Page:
My Resistance Journey

by Rosey Abuabara
Co-chair TX23 Indivisibles


I never thought I'd be doing what I'm doing. I never thought I'd be protesting, organizing, or doing interviews for the news. But here I am. Somehow, I found myself as a reluctant co-chair of something I had no idea what to do. I was the co-chair of TX23Indivisibles.

I went to my first protest against Rep. Will Hurd. I knew nothing about him, so I googled him up and found that he was a horrible representative. So, I made a sign out of a piece of cardboard I cut from a box. My first protest sign said "don't be afraid of us", thinking that my rep would eventually come around and meet with us. (He still hasn't, as of this writing). The people organizing said they were going to protest everyday for 4 days. I went all four days. I learned that elected officials can say whatever they want, yet vote another way. That's why I am working to flip our congressional district from red to blue, and hold them accountable.
 
I've met many people like me who felt the need to get involved and stay involved in our communities. People who are first time activists like me. We started sharing our experiences. We discovered that our common goal to want to make change was deep, and it united us.

On the occasion of Texas Governor Greg Abbott's announcement for reelection, we decided to attend it wearing our Indivisible shirts. We had no plan to disrupt things. We just wanted to hear what he had to say. We never suspected anything would happen. As a group, we decided we needed some people to protest outside, and some of us to go inside. As it turned out, the atmosphere was crazy inside. People were loudly chanting  "keep Texas red". For myself, I didn't engage with anyone. I ignored any comments made to me. I decide it was so crazy in there that I started recording using Facebook live. Suddenly I saw one of the women I rode with being shoved by police out the door, arms behind her back. Then another friend was whipped around and pushed out of the building, arms behind their backs. This was happening all around me. Eventually, they came to me and told me to leave or get arrested. I asked why I was being asked to leave, since I was quietly standing there recording. They said I was a "possible agitator". I guess they didn't like my t-shirt. Ultimately, I relented and left. I walked out to the protesters outside, only to find them frantically trying to find the husbands of my women friends arrested. We were all in disbelief and shock. It was like a Trump rally. We innocently went to make a statement, and 3 in our group got detained, with their hands zip tied behind their backs, and a paddy wagon parked close by.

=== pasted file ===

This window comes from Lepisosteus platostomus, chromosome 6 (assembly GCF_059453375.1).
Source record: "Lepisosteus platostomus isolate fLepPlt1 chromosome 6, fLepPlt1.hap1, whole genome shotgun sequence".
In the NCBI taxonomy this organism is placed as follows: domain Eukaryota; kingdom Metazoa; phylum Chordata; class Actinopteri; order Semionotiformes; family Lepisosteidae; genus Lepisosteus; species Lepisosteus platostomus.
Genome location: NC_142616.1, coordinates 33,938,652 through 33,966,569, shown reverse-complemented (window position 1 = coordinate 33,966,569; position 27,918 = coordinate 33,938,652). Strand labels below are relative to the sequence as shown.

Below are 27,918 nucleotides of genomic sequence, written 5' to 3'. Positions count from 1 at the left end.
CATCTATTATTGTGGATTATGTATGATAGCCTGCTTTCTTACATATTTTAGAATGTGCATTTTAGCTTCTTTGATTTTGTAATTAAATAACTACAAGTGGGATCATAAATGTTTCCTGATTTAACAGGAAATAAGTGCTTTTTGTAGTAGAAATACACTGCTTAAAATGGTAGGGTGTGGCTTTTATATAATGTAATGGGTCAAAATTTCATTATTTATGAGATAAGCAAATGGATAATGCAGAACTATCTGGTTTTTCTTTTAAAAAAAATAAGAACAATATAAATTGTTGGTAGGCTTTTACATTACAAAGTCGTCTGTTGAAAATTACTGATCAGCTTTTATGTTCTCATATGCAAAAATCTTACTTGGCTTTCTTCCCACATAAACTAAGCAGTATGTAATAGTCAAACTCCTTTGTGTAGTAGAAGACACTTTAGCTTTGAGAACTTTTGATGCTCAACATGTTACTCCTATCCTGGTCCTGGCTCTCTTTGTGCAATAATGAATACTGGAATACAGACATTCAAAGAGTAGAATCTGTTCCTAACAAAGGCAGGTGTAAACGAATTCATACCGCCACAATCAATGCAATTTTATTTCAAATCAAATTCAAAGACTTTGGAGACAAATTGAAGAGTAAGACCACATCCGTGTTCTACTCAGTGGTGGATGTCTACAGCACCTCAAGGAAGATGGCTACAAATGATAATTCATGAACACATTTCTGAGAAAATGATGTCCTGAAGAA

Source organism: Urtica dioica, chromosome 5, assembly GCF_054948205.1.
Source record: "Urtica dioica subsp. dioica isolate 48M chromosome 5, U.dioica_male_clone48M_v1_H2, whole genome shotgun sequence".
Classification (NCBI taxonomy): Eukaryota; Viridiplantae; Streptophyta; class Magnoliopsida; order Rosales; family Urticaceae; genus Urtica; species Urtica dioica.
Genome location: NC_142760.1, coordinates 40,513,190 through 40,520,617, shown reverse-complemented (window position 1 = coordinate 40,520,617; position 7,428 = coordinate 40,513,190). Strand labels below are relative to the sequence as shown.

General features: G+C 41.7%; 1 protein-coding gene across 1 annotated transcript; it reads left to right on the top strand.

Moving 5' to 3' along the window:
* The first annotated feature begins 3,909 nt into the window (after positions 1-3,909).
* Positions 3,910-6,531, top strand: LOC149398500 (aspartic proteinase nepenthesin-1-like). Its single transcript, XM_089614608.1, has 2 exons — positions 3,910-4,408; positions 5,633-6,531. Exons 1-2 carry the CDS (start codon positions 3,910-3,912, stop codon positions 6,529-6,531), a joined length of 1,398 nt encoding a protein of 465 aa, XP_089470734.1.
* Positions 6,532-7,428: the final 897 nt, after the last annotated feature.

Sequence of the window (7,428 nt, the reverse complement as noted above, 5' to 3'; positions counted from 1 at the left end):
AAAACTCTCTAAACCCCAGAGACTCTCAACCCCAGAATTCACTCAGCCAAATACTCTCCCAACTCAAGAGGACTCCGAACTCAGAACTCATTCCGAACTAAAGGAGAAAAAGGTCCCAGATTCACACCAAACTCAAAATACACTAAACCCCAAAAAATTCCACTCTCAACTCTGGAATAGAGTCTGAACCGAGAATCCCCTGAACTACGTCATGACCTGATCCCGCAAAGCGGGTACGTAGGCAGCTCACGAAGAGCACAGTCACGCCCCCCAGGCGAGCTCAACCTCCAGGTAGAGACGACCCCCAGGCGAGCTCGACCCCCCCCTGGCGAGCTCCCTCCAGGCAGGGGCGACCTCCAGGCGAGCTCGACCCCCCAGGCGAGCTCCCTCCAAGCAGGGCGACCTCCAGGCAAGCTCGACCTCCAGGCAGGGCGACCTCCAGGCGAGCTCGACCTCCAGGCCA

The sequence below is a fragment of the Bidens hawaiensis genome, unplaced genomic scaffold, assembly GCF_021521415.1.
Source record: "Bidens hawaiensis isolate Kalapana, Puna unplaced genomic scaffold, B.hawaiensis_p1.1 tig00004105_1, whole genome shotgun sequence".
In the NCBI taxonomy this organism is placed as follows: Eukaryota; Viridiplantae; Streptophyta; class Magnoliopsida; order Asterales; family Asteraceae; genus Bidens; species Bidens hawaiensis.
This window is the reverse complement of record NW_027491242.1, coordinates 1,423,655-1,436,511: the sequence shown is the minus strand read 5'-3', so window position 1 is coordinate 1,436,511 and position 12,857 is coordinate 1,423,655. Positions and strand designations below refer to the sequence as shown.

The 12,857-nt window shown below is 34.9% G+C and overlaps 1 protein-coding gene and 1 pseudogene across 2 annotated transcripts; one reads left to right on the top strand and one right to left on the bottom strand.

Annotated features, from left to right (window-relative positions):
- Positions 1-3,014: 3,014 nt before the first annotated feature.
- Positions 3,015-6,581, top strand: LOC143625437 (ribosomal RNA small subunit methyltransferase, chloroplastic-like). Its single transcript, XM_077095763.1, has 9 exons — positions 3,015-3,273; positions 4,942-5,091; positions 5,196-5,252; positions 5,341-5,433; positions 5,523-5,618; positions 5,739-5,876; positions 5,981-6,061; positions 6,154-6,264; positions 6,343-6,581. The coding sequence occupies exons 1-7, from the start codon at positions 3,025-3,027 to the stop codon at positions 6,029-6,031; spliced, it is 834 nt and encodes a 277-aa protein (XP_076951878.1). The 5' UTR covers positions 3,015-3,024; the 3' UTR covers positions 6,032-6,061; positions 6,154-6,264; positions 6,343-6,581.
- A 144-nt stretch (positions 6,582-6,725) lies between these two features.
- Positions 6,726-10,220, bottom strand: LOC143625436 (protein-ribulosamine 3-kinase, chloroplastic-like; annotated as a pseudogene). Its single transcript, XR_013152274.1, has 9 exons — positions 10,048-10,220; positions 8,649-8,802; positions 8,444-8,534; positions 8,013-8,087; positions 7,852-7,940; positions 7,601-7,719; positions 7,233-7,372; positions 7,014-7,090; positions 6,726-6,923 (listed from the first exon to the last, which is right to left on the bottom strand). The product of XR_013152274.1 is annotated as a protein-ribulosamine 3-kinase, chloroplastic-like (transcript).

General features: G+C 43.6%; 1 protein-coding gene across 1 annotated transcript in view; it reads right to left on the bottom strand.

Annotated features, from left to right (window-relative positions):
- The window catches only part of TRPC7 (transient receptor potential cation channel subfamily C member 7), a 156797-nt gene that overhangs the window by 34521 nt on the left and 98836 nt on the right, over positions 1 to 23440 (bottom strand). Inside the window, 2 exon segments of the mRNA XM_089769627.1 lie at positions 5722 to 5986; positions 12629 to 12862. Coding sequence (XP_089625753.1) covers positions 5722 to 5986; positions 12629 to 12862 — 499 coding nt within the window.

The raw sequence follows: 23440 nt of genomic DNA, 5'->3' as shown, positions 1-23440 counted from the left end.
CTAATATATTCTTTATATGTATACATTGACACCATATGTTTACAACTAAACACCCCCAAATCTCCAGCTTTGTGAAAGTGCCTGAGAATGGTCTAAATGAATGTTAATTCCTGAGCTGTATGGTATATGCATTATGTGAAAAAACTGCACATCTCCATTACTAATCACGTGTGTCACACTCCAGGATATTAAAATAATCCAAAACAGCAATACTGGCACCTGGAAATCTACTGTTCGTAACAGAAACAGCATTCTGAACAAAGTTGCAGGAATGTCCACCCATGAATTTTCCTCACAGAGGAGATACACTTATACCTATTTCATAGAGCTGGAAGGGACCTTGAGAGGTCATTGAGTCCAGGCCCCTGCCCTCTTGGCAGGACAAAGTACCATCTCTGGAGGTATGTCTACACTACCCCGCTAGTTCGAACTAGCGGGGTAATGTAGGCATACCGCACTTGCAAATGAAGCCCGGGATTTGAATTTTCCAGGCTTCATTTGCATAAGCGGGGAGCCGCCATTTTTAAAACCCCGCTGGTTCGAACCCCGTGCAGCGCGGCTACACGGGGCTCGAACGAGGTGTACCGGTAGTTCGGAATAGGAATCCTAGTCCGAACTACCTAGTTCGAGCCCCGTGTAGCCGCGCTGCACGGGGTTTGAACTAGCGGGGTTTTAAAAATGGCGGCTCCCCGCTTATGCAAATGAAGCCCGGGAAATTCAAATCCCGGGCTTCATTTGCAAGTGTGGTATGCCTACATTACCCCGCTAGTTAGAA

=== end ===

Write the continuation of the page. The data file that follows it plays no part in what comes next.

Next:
Slowly the 3 women came out. They were told that the Governor decided not to press charges.
We were so traumatized that we went for margaritas afterward to talk about what had just happened to us.
If we had been bonding before that, after that, we bonded completely. It only served to strengthen our resolve to continue fighting, even if we got arrested.

No one ever told me that activism was so much fun. Being around so many like minded women made it easy for conversation to flow. We have shared our life experiences with each other, our beliefs that everyone should be equal under the law. We've discussed how we can no longer go back to our old lives of listening to the news and wishing things would be better. We had to be part of the solution. Things are critical. Everyday we get hit several times with unbelievable news of our elected officials, not just nationally, but locally. We have learned that local politics affect our lives more than national politics. So, many of us have become involved with local politics to ensure that our voices are heard. We are encouraged to join boards, to run for office, to take a seat at the table. For myself, I became a precinct chair.

Although there are some men in this movement, on the whole, there are mostly women. I'm not sure why. Maybe it's because so many laws are being made against us. There are so many freedoms we took for granted that are being stripped away. I know that women before me fought for rights I take advantage of. The right to vote comes to mind. It's now my turn to fight for our future generations. Never let it be said that we stood around and let it happen. We fought like hell. In this age of social media, everything is being documented.

I know that what motivates me is making change for my kids. Other kids will benefit because I spoke up and stood strong.
I have met wonderful people along the way. I have heard stories of homelessness and hopelessness, stories that break your heart, stories that make you want to make the world a better place. Stories that make you wake up everyday and get out of bed and make a difference. And that's what I strive to do. Make a difference, even if it's a small difference. I can live with myself knowing I did my part. I sleep well at night now. Bad news keeps coming, but it only serves to motivate me to continue fighting, because we are literally fighting for our lives.